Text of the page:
You can use the page opposite of the Monthly Log for your Monthly Task List to be able to take in your month at a glance. Mark it down in your Index. But you know what? This Task List is entirely skippable. Don’t have much going on in the month of March? Just skip it. What’s great with the Bullet Journal is that it reminds you that it’s your life, and if something doesn’t fit or have a place in it, let it go. Truly the Marie Kondo of journaling.
Finally, we get to the meat of the journal, your Daily Log. This is the catch-all of your tasks, random thoughts, things you did that day, and whatever else may have been significant about that day. Just like Captain James T. Kirk of the USS Enterprise, think of this section as your Star Trek-ian “Captain’s Log” where you jot down notes about the main parts of your day, some observations you’ve made, and reference in your Index. That way you can go back through your logs and solve the main plot line before the end of the episode. Or remember when 6 weeks ago you spilt coffee on all your paperwork right before the deadline. Totally not speaking from personal experience there. Promise.
So it’s the last day of the month and you’re wondering, “Hmm, guess I’ll start my next Monthly Log and keep on keepin’ on”. No. Wrong. Do not pass go, do not collect $200. Before you do anything else, you need to figure out Migration. What’s the point of writing the same to-do list every month? If you know you need to pay bills or walk the dog every day, you don’t have to migrate those tasks over to the new month. Same with chronically incomplete tasks. If you haven’t completed the task in three months, it gives you the chance to say, “What’s up” with it and figure out if it really is important.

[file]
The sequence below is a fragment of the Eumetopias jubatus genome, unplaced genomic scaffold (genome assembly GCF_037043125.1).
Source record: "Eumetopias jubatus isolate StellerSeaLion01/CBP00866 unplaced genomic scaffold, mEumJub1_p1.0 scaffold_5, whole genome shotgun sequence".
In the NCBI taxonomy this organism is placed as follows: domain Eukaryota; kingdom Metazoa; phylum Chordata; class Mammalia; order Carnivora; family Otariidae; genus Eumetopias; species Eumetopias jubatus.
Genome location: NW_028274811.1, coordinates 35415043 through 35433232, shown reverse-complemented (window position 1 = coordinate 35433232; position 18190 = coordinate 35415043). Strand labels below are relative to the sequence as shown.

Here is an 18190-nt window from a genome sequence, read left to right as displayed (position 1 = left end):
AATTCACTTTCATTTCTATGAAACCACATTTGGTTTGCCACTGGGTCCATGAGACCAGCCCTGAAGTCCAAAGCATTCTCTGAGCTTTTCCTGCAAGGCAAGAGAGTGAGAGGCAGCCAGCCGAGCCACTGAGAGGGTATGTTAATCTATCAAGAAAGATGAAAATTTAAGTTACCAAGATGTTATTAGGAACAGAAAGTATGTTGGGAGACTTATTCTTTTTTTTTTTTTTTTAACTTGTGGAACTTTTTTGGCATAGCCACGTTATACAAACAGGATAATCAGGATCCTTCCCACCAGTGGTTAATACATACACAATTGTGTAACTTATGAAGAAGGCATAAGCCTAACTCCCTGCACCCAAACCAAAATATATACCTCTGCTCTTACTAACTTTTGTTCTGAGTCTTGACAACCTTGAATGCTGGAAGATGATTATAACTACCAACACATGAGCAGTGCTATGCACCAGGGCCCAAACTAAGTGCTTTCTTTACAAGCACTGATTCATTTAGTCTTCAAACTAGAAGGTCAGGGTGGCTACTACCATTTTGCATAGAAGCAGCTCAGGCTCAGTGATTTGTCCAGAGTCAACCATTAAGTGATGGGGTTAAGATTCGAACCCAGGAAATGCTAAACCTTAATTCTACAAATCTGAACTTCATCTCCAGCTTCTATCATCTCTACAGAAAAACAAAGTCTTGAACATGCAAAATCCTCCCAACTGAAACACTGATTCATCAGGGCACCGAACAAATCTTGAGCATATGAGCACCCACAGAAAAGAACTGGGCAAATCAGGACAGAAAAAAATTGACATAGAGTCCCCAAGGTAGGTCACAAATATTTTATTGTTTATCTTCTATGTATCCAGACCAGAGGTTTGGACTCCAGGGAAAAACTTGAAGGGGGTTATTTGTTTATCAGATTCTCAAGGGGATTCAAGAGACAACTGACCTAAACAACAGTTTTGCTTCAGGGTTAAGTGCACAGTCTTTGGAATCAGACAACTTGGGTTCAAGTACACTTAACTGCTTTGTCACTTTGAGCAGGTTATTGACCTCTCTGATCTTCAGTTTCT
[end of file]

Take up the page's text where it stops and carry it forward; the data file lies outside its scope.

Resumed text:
And that’s it! 5+1 steps is all you need to start your Bullet Journal. If you want to take your journal a step further, consider Collections. These should ideally be lists you wouldn’t remember otherwise. Mine are books my friends recommend me, movies I want to watch but aren’t yet on any streaming services, and lists of products I want to try and if I like them after I do. These aren’t all together in any particular section of my journal- I make them as I go and add them to my index so I can find them again. I’ve also added little washi tape edges to these pages just in case I need to find them in a rush.
All in all, remember this: Using these journals aren’t supposed to give you stress by trying to use them, and when all else fails, remember the K.I.S.S. method- Keep It Simple, Silly. Don’t write down every little detail in your life if it makes your life harder, and do what’s intuitive for you. The journal is custom-made for you, and can evolve (or devolve) to fit your needs.
Before I sign off, some words of wisdom from the creator of the Bullet Journal method, Ryder Carroll.
“I like to describe the Bullet Journal Method as an empty house. I gave the community this house to fill it with their own lives. That’s the key, to furnish your space with the things that serve you. If the chair is too fancy, you won’t sit in it. If the kitchen is too complicated, you won’t cook in it… Be they minimal or artistic, make sure your pages remain true to you.”